Otters are about the size of a small dog. Their coat is mainly brown, with a lighter brown bib. They have small ears and eyes on a flattish head. Otter run with a lolloping gait on land, and hold their long thick tapering tail off the ground. They swim very flat on the water surface and when they dive their long tail flips over and can be seen clearly. Otters have a high-pitched squeak when calling to other otters and a whickering, loud angry chatter when threatening.
The otter's main habitat is along the seashore and the banks of rivers, lakes and streams. They are territorial and their territories cover 1 - 3km along the seashore and 5 - 20km along freshwater rivers and lakes.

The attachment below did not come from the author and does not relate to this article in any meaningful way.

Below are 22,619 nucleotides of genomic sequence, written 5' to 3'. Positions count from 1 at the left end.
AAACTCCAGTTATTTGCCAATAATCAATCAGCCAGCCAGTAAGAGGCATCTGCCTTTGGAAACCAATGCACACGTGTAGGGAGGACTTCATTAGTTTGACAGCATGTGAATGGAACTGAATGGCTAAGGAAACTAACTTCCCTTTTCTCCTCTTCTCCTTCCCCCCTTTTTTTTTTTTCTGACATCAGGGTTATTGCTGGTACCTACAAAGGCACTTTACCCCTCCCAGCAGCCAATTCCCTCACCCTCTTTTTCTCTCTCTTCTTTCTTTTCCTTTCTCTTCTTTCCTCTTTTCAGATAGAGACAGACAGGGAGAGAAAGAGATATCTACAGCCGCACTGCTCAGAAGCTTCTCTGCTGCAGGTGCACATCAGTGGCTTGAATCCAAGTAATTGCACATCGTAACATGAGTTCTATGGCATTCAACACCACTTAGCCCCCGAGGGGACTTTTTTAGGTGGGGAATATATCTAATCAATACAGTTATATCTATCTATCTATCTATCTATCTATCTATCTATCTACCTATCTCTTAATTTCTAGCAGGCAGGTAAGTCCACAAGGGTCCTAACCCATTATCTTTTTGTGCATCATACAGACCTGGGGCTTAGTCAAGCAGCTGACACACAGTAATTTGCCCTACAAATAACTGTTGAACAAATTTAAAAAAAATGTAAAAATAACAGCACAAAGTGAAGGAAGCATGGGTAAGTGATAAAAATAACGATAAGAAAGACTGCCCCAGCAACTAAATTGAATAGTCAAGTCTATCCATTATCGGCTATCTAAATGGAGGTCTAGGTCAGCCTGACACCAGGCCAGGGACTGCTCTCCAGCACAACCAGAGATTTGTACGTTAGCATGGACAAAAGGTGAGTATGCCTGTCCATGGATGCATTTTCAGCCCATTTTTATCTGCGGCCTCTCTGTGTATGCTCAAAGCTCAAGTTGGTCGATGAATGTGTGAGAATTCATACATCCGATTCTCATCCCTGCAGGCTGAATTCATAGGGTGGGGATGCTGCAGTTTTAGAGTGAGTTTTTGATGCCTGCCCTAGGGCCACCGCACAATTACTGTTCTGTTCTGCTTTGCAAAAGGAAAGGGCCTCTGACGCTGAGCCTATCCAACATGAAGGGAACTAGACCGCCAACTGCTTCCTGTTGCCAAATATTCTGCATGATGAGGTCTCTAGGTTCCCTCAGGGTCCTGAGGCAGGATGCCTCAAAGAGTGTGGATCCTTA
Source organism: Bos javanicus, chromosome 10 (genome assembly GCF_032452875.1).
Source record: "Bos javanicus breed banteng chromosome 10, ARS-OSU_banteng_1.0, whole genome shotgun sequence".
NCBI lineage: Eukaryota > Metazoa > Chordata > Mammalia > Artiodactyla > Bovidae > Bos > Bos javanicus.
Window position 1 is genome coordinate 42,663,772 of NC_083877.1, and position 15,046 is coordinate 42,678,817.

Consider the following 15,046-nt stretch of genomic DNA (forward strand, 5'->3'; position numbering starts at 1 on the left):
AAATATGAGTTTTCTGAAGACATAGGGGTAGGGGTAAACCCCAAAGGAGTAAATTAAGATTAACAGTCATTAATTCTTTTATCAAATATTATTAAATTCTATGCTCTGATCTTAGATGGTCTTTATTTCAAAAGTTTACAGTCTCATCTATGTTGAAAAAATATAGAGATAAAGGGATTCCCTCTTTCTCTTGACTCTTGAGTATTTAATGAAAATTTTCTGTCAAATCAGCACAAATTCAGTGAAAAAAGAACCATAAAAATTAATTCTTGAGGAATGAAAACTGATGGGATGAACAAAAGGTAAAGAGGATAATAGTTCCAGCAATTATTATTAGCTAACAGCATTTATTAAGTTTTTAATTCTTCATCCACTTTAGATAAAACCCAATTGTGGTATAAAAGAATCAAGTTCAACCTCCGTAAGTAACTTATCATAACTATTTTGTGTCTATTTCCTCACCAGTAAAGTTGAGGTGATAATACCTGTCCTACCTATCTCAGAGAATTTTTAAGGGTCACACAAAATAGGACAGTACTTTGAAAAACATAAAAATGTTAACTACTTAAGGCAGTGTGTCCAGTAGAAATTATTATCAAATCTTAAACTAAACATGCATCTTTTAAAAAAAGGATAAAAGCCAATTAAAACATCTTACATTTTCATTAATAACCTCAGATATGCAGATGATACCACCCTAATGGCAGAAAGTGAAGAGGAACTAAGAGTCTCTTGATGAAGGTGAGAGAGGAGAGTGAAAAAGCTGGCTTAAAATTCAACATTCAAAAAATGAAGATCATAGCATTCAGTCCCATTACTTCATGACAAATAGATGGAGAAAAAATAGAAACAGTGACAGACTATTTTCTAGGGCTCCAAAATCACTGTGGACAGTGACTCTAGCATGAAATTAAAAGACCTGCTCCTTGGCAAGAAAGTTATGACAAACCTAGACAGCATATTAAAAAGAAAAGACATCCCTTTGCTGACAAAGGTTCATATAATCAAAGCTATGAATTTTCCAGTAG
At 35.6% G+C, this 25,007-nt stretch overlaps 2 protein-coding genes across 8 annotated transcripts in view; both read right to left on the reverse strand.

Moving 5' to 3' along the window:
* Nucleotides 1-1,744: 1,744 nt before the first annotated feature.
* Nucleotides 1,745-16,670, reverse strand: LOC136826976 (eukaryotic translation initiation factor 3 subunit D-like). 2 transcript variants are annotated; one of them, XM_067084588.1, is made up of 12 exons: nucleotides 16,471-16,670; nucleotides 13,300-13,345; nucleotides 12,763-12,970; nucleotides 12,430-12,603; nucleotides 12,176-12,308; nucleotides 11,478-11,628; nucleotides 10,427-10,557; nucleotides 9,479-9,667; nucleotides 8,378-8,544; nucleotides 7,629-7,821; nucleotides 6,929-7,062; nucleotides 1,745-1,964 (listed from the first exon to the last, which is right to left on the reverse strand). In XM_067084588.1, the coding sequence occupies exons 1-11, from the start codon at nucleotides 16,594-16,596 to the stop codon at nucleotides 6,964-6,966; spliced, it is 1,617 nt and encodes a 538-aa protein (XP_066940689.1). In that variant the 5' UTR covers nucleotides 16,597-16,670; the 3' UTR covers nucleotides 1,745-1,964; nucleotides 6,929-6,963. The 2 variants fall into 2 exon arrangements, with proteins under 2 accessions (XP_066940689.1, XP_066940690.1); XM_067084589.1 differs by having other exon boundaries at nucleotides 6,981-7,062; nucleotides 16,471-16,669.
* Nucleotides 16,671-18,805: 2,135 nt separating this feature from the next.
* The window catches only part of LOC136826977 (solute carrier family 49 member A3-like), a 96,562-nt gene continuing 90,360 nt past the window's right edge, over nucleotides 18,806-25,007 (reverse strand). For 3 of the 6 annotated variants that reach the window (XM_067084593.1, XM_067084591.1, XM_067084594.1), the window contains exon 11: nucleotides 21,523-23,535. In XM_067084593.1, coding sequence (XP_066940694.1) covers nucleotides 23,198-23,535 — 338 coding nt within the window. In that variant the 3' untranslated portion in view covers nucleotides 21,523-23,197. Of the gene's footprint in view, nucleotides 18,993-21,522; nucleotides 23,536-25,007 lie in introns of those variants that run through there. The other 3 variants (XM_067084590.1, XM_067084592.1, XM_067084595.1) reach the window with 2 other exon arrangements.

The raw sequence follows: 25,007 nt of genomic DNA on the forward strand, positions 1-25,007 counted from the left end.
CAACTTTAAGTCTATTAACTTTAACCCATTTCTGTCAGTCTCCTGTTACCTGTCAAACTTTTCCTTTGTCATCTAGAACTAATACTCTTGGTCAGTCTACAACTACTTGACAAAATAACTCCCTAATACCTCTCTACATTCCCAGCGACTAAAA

Males (dogs) and females (bitches) first breed when they reach 2 years old. There is no breeding 'season', although in some areas breeding has been seen to take place in spring and again in the autumn. It depends on the availability of food and habitat. In the wild, an average of 1 - 2 young are born in each litter. Males and females become independent when they reach 18 months.
Otters' main food is small fish and crabs, but they are carnivores and will eat almost anything that is easy to catch, including birds on both water and shore, small mammals and larger fish such as dogfish.